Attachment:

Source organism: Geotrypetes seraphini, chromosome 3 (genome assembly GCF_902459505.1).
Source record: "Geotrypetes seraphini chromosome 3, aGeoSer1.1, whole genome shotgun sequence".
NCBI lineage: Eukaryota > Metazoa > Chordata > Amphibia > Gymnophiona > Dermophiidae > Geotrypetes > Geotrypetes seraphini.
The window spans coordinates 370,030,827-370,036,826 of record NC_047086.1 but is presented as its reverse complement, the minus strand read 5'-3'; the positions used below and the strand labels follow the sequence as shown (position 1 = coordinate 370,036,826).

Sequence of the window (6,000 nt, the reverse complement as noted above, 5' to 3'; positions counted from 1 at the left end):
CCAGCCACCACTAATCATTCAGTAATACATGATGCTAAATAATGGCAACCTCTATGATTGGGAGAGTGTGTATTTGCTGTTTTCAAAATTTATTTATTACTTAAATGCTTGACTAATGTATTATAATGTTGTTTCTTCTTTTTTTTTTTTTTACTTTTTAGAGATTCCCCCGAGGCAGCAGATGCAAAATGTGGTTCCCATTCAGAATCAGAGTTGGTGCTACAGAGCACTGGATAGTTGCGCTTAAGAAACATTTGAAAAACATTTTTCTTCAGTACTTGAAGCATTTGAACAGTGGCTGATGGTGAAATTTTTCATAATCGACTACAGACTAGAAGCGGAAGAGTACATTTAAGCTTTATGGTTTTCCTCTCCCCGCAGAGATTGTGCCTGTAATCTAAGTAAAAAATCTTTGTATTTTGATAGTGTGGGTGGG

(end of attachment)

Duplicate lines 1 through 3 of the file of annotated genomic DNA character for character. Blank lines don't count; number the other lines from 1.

Source organism: Geotrypetes seraphini, chromosome 3 (genome assembly GCF_902459505.1).
Source record: "Geotrypetes seraphini chromosome 3, aGeoSer1.1, whole genome shotgun sequence".
NCBI lineage: Eukaryota > Metazoa > Chordata > Amphibia > Gymnophiona > Dermophiidae > Geotrypetes > Geotrypetes seraphini.